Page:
In 2017 conflicts developed between Ilyumzhinov and his former supporters headed by Makropoulos after Ilyumzhinov made verbal statements at a meeting that were widely taken as saying he was resigning. The President was also accused of using meeting time to pursue his difficulties with Agon, the commercial rights holder for the World Championships and the culprit for some of the worst event websites in chess history.  Ilyumzhinov however denied he was resigning, and the FIDE rules stated that resignations were only binding in writing.  Therefore Ilyumzhinov remained as President technically, although the image of him on the FIDE website was eventually removed.   Moreover, the FIDE President was reported to the FIDE Ethics Commission for spreading groundless conspiracy theories about the motivations of his former supporters and now opponents on the Presidential Board.  (Update: he's been banned.)

Matters became much more serious when FIDE's bank drew a line in the sand over FIDE's retention of Ilyumzhinov as President in view of the US sanctions issue.  FIDE was eventually forced to make alternative arrangements.

Rejecting various motions calling on him to resign, Ilyumzhinov showed many signs that he might contest re-election.  This brings me to the matter of tickets.  Each FIDE Presidential candidate runs on a ticket with five other candidates for the offices of Deputy President, General Secretary, Treasurer and two Vice-Presidents.  At least one ticket member must be female. The election is winner-take-all, though further Vice-Presidents are then appointed from the floor and by the winning President.

Ilyumzhinov's announced ticket consisted largely of nobodies in the chess world and included one person who was in fact a nobody in any world.  Yes, Ilyumzhinov's announced candidate for FIDE Treasurer, "Glen Stark" (picture at top of article) proved to be a fake candidate whose photo was a stock image.  (For those with too much time on their hands I can thoroughly recommend Googling the Glen Stark story.  It's extremely weird.)

Ilyumzhinov tried running for the presidency of the Russian Chess Federation but pulled out as he did not have the numbers.  Finally the end of a long, winding and very silly road arrived when the Russian Chess Federation overwhelmingly endorsed a different FIDE Presidential candidate (see below). With that Ilyumzhinov, having given the chess world one final dose of bizarre entertainment, threw in the towel.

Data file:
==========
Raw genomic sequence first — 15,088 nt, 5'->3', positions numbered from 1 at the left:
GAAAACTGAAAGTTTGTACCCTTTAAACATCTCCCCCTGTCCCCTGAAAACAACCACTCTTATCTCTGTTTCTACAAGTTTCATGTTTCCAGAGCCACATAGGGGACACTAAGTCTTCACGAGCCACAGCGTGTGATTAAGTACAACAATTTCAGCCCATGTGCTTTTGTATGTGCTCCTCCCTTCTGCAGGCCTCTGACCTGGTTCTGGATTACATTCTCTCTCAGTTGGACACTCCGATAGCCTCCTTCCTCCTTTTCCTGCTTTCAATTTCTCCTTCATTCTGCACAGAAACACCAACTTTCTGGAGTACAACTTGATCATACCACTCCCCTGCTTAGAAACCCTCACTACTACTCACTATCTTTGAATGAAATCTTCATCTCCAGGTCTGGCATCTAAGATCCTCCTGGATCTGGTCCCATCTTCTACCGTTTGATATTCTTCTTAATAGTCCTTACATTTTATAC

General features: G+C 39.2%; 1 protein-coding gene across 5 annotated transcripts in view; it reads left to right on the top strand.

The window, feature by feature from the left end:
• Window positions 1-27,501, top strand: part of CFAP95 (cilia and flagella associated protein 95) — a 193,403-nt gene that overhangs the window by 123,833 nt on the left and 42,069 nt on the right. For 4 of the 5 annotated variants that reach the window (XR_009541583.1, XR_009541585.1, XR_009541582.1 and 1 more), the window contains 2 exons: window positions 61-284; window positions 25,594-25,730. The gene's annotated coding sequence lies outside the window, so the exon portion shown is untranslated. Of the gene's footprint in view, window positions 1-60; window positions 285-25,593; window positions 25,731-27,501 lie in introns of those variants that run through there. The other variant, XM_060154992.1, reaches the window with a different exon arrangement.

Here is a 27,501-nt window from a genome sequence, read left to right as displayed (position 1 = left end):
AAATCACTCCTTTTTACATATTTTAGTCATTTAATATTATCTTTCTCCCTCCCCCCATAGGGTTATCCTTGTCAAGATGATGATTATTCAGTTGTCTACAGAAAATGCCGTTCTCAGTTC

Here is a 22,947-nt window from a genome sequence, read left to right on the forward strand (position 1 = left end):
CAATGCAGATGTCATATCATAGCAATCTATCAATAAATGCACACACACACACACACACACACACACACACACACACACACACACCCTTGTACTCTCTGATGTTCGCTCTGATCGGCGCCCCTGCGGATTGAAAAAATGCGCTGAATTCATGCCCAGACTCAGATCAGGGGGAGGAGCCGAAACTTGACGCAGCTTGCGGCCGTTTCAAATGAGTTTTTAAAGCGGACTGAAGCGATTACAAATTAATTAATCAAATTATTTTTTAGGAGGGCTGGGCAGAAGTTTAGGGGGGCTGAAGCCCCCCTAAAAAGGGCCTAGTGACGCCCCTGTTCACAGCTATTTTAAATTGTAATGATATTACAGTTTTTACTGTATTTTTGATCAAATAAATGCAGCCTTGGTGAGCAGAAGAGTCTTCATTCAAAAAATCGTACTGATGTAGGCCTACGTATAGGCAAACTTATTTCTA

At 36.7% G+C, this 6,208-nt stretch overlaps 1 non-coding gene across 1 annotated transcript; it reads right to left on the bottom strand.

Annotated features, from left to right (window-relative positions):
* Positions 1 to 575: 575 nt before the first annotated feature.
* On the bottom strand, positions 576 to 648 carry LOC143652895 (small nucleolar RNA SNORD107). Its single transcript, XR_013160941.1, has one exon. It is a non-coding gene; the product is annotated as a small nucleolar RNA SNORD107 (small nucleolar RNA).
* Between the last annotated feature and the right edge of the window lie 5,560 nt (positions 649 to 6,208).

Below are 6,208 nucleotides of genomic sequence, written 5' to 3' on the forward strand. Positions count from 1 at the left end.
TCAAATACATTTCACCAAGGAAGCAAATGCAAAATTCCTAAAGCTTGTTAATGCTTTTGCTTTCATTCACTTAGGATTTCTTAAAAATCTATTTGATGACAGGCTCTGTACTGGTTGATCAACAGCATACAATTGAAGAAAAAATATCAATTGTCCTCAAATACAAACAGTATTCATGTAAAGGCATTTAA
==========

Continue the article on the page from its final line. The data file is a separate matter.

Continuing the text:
The comical end of the long-serving President's reign has led to widespread support for an eight-year term limit for future Presidents, especially as the previous long-serving President, Campomanes, also had a controversial exit.  I am generally opposed to term limits in politics (I am not even sure the Presidency of the United States really needs them) and I think this call is especially missing the point.  Controversial long-serving FIDE Presidents become such because Federations vote for them.  Ilyumzhinov was always controversial.  He didn't become a problem because he had been there too long.  He became a problem because an accident that had always been waiting to happen finally did.  Take a look at almost all the arguments for why US Presidents should be term-limited, and I give you how Trump carries on after less than two years in the job.

Candidates For The Post-Kirsan Era

For the time being there is a three-way contest, and this is something FIDE hasn't seen for President under its current electoral rules, so if it stays that way it will be interesting to see how it pans out.

The current "establishment" candidate is the Deputy President, and effective acting President since Ilyumzhinov's troubles began, Georgios Makropoulos.  Makropoulos, known widely in the FIDE world as "Makro", is a Greek International Master and seven-times Greek Champion.  As is fairly common for chess officials, he is no longer active as a player in major tournaments, with his last FIDE-rated game being played in 2009.  Makropoulos is or was a newspaper journalist in Athens by profession and is currently chairman of FIDE's recently formed Commission of Chess Journalists.

As Deputy President, Makropoulos has been the chairman of the business part of many of the General Assembly meetings I have attended.  In my observation, Makropoulos is a forceful, no-nonsense chairman who has a well developed ability to read the room and determine just how much pointless grandstanding needs to be allowed before an issue can be knocked on the head.  At this point he will frequently announce a proposed resolution and say something like "This is my proposal.  Any objections?"  The result in most cases is silence.  It's actually quite interesting to observe.

The establishment forces (those core FIDE officials who supported Ilyumzhinov against his string of challengers but have now been forced to ditch him) have had some difficulties settling on a preferred Presidential candidate who was willing to run.  The popular Asian Chess Federation President, Sheikh Sultan bin Khalifah Al Nahyan of the United Arab Emirates, was rumoured to be the likely candidate but didn't run.  Makropoulos seems to have stepped forward because nobody else satisfactory could be found and intends to serve only one four-year term if elected.